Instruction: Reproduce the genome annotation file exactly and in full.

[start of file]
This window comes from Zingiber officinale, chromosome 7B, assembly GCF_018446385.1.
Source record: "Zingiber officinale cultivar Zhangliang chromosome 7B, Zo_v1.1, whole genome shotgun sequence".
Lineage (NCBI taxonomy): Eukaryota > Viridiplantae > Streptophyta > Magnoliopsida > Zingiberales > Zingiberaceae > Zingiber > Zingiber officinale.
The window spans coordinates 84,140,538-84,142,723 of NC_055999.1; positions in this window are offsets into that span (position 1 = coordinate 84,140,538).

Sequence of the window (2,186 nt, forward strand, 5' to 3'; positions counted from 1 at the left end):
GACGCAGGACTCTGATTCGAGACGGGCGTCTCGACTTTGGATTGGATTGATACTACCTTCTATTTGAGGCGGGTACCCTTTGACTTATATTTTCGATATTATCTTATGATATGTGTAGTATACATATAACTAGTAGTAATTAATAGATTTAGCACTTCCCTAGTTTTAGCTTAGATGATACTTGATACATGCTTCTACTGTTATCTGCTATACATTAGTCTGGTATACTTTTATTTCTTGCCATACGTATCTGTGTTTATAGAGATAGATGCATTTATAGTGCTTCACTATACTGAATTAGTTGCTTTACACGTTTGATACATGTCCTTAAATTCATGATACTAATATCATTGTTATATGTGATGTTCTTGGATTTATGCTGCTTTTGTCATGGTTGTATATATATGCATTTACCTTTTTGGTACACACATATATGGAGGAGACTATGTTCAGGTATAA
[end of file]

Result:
This window comes from Zingiber officinale, chromosome 7B, assembly GCF_018446385.1.
Source record: "Zingiber officinale cultivar Zhangliang chromosome 7B, Zo_v1.1, whole genome shotgun sequence".
Lineage (NCBI taxonomy): Eukaryota > Viridiplantae > Streptophyta > Magnoliopsida > Zingiberales > Zingiberaceae > Zingiber > Zingiber officinale.
The window spans coordinates 84,140,538-84,142,723 of NC_055999.1; positions in this window are offsets into that span (position 1 = coordinate 84,140,538).

Sequence of the window (2,186 nt, forward strand, 5' to 3'; positions counted from 1 at the left end):
GACGCAGGACTCTGATTCGAGACGGGCGTCTCGACTTTGGATTGGATTGATACTACCTTCTATTTGAGGCGGGTACCCTTTGACTTATATTTTCGATATTATCTTATGATATGTGTAGTATACATATAACTAGTAGTAATTAATAGATTTAGCACTTCCCTAGTTTTAGCTTAGATGATACTTGATACATGCTTCTACTGTTATCTGCTATACATTAGTCTGGTATACTTTTATTTCTTGCCATACGTATCTGTGTTTATAGAGATAGATGCATTTATAGTGCTTCACTATACTGAATTAGTTGCTTTACACGTTTGATACATGTCCTTAAATTCATGATACTAATATCATTGTTATATGTGATGTTCTTGGATTTATGCTGCTTTTGTCATGGTTGTATATATATGCATTTACCTTTTTGGTACACACATATATGGAGGAGACTATGTTCAGGTATAA